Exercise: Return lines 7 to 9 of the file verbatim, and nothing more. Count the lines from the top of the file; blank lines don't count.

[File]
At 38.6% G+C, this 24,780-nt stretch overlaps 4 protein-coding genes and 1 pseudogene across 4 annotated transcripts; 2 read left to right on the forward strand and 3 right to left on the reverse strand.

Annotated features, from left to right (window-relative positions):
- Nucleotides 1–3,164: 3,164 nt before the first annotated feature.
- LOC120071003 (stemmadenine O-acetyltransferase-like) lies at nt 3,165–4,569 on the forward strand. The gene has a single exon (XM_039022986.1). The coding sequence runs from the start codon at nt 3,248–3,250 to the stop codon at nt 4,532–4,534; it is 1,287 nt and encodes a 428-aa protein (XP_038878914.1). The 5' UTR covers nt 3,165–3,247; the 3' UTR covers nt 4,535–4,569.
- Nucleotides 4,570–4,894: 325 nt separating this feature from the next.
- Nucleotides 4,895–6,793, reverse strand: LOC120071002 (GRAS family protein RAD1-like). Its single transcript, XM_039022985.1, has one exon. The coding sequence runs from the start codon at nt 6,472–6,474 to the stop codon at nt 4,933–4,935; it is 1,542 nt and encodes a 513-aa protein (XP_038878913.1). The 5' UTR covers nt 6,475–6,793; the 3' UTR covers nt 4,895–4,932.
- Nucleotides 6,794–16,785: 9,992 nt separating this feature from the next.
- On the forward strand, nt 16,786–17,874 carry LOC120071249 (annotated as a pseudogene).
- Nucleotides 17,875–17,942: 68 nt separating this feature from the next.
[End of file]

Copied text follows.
- Nucleotides 6,794–16,785: 9,992 nt separating this feature from the next.
- On the forward strand, nt 16,786–17,874 carry LOC120071249 (annotated as a pseudogene).
- Nucleotides 17,875–17,942: 68 nt separating this feature from the next.